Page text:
1964, 2.35:1, france, french
“The countryside's always a bit dreary. People probabIy don't have much fun around here.”


Diary of a Chambermaid

A fascinating look at the burgeoning fascism of 1920's and 30's era bourgeoisie France. This film is a marvel, so full of intricate details that need examination.

I bought this over ten years ago, but never actually watched it until today. I’m not sure what I was so afraid of, it’s a fascinating film. On the one hand, it seems very silly to me that I’ve had it all this time and never actually watched it. On the other hand, I’m not sure I would have enjoyed it much if I had seen it back then. Certainly my attention span was nowhere near long enough to appreciate something at this pace, this is a film that moves languidly through its story. Also, I think I wouldn’t have appreciated the subtle luridness, I would have been expecting a lot more modern scandal in order to really connect with what is going on here. I’m glad I waited because this really is a very interesting film, even if it’s one that I can’t quite get my mind completely around yet.

Our story follows Celestine, a maid at a great country estate, newly arrived from Paris. She immediately takes a disliking to her mistress, but seems rather pleased with her master’s sexual interest in her. She delights in refusing his advances, but never quite to the point where he stops pursuing her. Her mistresses father is also very interested in her, but only as a weird stand-in for someone he used to know named Marie, he mostly makes her walk around in leather shoes. The rest of the servants at the estate are of varying degrees of horribleness, especially Joseph, who is a nationalistic, racist, brute. Celestine moves through this world, seeing everything and participating very little. Eventually, a little girl Celestine is fond of, named Claire, is raped and murdered, and the story begins to gather steam, heading in suspenseful and sinister directions.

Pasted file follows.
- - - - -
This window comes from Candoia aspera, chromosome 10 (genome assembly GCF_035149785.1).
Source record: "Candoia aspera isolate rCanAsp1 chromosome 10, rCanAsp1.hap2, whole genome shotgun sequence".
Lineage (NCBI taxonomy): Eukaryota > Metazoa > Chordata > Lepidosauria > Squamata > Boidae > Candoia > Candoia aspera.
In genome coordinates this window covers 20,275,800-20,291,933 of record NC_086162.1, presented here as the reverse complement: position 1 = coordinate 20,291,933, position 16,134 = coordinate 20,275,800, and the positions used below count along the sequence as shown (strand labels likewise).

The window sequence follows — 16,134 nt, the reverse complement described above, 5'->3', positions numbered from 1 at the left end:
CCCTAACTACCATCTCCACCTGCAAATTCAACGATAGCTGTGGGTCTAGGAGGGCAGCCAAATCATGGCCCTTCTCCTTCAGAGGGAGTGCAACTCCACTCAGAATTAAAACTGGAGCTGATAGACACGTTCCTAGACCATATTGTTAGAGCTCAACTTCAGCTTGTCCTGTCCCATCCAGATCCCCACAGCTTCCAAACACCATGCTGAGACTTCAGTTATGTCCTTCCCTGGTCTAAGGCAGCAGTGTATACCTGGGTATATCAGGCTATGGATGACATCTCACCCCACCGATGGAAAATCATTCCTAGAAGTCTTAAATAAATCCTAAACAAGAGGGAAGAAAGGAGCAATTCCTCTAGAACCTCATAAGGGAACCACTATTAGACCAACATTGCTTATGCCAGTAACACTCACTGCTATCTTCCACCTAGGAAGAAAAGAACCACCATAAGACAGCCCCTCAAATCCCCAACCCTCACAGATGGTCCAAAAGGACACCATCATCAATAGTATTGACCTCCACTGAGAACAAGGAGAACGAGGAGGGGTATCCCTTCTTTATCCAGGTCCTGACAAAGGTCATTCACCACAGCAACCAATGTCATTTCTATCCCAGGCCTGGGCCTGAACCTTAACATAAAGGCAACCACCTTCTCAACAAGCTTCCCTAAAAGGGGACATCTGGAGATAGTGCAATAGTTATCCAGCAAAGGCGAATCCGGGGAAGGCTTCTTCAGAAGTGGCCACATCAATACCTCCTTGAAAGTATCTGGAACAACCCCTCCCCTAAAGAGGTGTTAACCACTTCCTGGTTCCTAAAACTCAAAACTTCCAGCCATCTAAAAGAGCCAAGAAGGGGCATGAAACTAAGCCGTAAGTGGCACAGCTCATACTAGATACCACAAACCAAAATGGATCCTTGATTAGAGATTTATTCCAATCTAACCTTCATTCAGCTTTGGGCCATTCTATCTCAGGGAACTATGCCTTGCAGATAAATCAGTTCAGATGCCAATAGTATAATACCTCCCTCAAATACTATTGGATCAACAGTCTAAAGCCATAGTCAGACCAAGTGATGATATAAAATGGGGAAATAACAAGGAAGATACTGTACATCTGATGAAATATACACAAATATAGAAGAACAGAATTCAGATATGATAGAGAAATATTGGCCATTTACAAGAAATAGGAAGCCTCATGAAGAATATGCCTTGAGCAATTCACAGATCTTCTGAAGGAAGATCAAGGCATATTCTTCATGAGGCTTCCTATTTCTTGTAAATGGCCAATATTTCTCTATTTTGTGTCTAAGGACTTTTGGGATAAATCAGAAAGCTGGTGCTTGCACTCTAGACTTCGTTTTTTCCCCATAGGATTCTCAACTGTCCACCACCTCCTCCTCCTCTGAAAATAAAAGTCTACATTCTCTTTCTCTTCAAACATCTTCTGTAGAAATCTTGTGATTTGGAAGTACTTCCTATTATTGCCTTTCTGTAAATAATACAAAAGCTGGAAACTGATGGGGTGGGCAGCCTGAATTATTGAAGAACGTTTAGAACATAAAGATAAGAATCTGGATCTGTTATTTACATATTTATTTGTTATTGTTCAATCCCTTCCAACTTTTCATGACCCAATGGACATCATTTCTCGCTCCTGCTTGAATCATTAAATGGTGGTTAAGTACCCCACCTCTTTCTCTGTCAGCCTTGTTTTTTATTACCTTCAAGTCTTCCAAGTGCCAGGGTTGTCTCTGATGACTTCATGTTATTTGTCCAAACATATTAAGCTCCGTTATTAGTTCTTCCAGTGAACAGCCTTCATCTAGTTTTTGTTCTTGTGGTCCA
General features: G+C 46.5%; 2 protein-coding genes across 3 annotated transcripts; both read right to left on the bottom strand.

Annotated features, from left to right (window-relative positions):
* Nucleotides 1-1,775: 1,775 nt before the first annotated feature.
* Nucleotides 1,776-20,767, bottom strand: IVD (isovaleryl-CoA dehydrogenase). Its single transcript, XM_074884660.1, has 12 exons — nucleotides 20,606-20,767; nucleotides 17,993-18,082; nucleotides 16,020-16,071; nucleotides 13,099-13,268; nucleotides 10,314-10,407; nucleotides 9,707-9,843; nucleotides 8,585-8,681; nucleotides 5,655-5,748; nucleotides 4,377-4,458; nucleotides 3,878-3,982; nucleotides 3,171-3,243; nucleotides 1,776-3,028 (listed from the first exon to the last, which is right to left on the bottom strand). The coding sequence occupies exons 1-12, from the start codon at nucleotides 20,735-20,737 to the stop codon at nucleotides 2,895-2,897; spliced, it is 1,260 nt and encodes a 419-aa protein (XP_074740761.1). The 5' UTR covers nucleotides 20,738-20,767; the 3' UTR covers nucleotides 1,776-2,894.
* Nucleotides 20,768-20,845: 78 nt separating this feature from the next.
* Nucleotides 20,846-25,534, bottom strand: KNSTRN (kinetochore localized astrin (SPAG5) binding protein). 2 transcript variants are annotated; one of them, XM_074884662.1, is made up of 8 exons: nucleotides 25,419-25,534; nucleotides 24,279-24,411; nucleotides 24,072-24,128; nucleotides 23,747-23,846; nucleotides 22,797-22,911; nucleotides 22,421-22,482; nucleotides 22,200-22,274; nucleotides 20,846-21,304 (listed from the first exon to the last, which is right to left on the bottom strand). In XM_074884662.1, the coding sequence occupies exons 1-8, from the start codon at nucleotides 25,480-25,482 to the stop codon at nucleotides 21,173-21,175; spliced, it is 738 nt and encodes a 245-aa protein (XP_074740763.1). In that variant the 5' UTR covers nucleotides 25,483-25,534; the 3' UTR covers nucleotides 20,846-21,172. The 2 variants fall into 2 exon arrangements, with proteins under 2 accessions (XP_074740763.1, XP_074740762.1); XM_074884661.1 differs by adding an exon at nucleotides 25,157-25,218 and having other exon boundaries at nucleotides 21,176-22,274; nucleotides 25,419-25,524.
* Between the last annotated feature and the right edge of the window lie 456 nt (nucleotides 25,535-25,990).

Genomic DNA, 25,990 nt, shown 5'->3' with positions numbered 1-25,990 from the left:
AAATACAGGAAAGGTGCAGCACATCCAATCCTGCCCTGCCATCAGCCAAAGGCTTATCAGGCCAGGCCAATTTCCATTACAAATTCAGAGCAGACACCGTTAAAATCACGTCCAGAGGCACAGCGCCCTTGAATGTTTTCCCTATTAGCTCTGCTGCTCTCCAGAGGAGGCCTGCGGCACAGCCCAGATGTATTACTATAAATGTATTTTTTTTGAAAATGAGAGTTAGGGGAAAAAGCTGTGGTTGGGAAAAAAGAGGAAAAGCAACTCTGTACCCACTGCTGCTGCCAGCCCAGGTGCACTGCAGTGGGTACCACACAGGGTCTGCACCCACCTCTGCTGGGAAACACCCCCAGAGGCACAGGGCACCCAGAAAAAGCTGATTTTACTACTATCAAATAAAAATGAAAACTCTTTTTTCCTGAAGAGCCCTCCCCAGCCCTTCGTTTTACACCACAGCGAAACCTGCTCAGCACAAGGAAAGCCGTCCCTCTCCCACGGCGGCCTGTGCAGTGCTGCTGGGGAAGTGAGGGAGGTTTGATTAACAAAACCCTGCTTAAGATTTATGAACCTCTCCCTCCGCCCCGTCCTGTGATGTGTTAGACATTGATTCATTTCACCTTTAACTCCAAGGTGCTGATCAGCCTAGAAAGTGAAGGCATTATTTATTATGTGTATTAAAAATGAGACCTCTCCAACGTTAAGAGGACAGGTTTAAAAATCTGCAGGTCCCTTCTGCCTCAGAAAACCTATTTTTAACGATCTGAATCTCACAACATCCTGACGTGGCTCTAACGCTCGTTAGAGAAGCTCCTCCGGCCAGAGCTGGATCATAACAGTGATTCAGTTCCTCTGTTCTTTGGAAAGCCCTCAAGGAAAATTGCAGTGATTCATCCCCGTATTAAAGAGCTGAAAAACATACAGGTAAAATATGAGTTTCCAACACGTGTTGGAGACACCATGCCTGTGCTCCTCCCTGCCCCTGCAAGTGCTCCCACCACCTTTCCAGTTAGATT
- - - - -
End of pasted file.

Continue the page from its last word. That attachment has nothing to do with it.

It’s an interesting and complex story, working on a number of different levels. The director, Luis Buñuel, liked to focus on the desires and absurdities of the bourgeoisie, something he does very well here. The characters in this film are pompous, arrogant, extremely Anti-Semitic, nationalist, and ultra-fascist. They are all brutal in someway or another, even Celestine, who spends most of the film seeming like a counterpoint to the horrible people around her. By the end her hands are as dirty as any of their’s, and she has become what she hated the most at the start of the film. It’s a powerful statement by Buñuel, showcasing his thoughts about the rich, and how they eventually corrupt everything around them.

The film is also wonderfully well made. The acting is uniformly great, especially the lead role of Celestine, played by the luminous Jeanne Moreau. She brings the perfect balance of disinterest, charm, sexuality, and intrigue to the part. Everything is also unbelievably well shot. The countryside is presented as great and wide, with lots of space. It all looks so lovely, so in opposition to the scandalous and horrible things that these people are doing in it. There are many great little things about this film as well. A country priest who advises the mistress that sex two times a week is way to much, while attempting to get her to donate more money. The master eventually realizing Celestine is not to be his and moving on to his homely cook out of sheer desperation. The neighbor declaring the master to be a scoundrel, yet attempting to convince Celestine to frame him for the murder. They all add up to make a really nice film, one that will require quite a bit more thought over time.